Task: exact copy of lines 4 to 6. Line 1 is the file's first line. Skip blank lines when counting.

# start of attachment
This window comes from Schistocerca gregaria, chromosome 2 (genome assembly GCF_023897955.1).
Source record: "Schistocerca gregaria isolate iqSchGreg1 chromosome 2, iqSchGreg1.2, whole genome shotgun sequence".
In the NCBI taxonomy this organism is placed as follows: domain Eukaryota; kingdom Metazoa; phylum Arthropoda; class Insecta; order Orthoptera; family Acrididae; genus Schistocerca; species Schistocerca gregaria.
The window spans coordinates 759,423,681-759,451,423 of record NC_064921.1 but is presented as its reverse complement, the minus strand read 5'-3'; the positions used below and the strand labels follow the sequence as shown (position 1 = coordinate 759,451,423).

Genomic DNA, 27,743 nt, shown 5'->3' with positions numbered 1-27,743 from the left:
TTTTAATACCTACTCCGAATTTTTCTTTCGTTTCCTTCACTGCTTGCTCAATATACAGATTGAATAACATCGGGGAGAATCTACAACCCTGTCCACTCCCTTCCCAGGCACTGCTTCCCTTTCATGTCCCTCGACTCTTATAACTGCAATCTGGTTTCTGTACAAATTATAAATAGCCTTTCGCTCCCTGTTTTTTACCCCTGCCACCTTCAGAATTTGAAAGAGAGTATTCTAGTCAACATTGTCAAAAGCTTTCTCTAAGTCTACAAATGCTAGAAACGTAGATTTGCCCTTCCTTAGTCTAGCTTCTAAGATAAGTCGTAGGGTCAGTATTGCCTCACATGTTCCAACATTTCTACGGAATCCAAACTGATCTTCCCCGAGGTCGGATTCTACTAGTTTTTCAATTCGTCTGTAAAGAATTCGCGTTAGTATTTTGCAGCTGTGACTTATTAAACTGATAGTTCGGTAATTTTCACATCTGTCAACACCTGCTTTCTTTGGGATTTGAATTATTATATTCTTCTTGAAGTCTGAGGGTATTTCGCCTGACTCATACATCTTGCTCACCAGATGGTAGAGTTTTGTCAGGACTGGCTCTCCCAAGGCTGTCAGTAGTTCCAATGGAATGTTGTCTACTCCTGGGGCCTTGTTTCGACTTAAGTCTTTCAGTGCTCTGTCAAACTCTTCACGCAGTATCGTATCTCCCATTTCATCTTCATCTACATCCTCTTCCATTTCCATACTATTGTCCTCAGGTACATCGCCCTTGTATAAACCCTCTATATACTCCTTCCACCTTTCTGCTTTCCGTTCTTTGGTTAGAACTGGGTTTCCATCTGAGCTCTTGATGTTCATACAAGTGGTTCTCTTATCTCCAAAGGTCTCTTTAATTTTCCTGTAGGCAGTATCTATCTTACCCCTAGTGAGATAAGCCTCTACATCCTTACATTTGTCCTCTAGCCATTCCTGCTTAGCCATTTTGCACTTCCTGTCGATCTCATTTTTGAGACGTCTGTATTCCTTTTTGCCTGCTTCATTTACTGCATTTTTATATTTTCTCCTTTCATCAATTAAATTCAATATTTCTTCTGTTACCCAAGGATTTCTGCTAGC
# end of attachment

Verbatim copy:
The window spans coordinates 759,423,681-759,451,423 of record NC_064921.1 but is presented as its reverse complement, the minus strand read 5'-3'; the positions used below and the strand labels follow the sequence as shown (position 1 = coordinate 759,451,423).

Genomic DNA, 27,743 nt, shown 5'->3' with positions numbered 1-27,743 from the left:
TTTTAATACCTACTCCGAATTTTTCTTTCGTTTCCTTCACTGCTTGCTCAATATACAGATTGAATAACATCGGGGAGAATCTACAACCCTGTCCACTCCCTTCCCAGGCACTGCTTCCCTTTCATGTCCCTCGACTCTTATAACTGCAATCTGGTTTCTGTACAAATTATAAATAGCCTTTCGCTCCCTGTTTTTTACCCCTGCCACCTTCAGAATTTGAAAGAGAGTATTCTAGTCAACATTGTCAAAAGCTTTCTCTAAGTCTACAAATGCTAGAAACGTAGATTTGCCCTTCCTTAGTCTAGCTTCTAAGATAAGTCGTAGGGTCAGTATTGCCTCACATGTTCCAACATTTCTACGGAATCCAAACTGATCTTCCCCGAGGTCGGATTCTACTAGTTTTTCAATTCGTCTGTAAAGAATTCGCGTTAGTATTTTGCAGCTGTGACTTATTAAACTGATAGTTCGGTAATTTTCACATCTGTCAACACCTGCTTTCTTTGGGATTTGAATTATTATATTCTTCTTGAAGTCTGAGGGTATTTCGCCTGACTCATACATCTTGCTCACCAGATGGTAGAGTTTTGTCAGGACTGGCTCTCCCAAGGCTGTCAGTAGTTCCAATGGAATGTTGTCTACTCCTGGGGCCTTGTTTCGACTTAAGTCTTTCAGTGCTCTGTCAAACTCTTCACGCAGTATCGTATCTCCCATTTCATCTTCATCTACATCCTCTTCCATTTCCATACTATTGTCCTCAGGTACATCGCCCTTGTATAAACCCTCTATATACTCCTTCCACCTTTCTGCTTTCCGTTCTTTGGTTAGAACTGGGTTTCCATCTGAGCTCTTGATGTTCATACAAGTGGTTCTCTTATCTCCAAAGGTCTCTTTAATTTTCCTGTAGGCAGTATCTATCTTACCCCTAGTGAGATAAGCCTCTACATCCTTACATTTGTCCTCTAGCCATTCCTGCTTAGCCATTTTGCACTTCCTGTCGATCTCATTTTTGAGACGTCTGTATTCCTTTTTGCCTGCTTCATTTACTGCATTTTTATATTTTCTCCTTTCATCAATTAAATTCAATATTTCTTCTGTTACCCAAGGATTTCTGCTAGC